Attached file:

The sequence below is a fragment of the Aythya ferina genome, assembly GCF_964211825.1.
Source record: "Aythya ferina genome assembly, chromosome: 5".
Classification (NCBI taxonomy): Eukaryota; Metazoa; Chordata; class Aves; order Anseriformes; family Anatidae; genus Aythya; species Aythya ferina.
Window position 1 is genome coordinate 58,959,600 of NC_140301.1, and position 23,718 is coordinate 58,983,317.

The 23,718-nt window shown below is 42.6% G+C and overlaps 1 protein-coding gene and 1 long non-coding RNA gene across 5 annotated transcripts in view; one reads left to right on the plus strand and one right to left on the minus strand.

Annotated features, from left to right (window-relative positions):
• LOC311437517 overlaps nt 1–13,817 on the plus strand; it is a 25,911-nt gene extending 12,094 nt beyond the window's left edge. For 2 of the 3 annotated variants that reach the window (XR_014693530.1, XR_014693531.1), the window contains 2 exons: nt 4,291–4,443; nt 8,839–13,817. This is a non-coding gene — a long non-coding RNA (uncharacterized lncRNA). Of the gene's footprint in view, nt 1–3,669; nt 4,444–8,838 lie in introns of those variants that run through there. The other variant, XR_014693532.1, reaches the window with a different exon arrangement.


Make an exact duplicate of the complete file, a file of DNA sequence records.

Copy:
The sequence below is a fragment of the Aythya ferina genome, assembly GCF_964211825.1.
Source record: "Aythya ferina genome assembly, chromosome: 5".
Classification (NCBI taxonomy): Eukaryota; Metazoa; Chordata; class Aves; order Anseriformes; family Anatidae; genus Aythya; species Aythya ferina.
Window position 1 is genome coordinate 58,959,600 of NC_140301.1, and position 23,718 is coordinate 58,983,317.

The 23,718-nt window shown below is 42.6% G+C and overlaps 1 protein-coding gene and 1 long non-coding RNA gene across 5 annotated transcripts in view; one reads left to right on the plus strand and one right to left on the minus strand.

Annotated features, from left to right (window-relative positions):
• LOC311437517 overlaps nt 1–13,817 on the plus strand; it is a 25,911-nt gene extending 12,094 nt beyond the window's left edge. For 2 of the 3 annotated variants that reach the window (XR_014693530.1, XR_014693531.1), the window contains 2 exons: nt 4,291–4,443; nt 8,839–13,817. This is a non-coding gene — a long non-coding RNA (uncharacterized lncRNA). Of the gene's footprint in view, nt 1–3,669; nt 4,444–8,838 lie in introns of those variants that run through there. The other variant, XR_014693532.1, reaches the window with a different exon arrangement.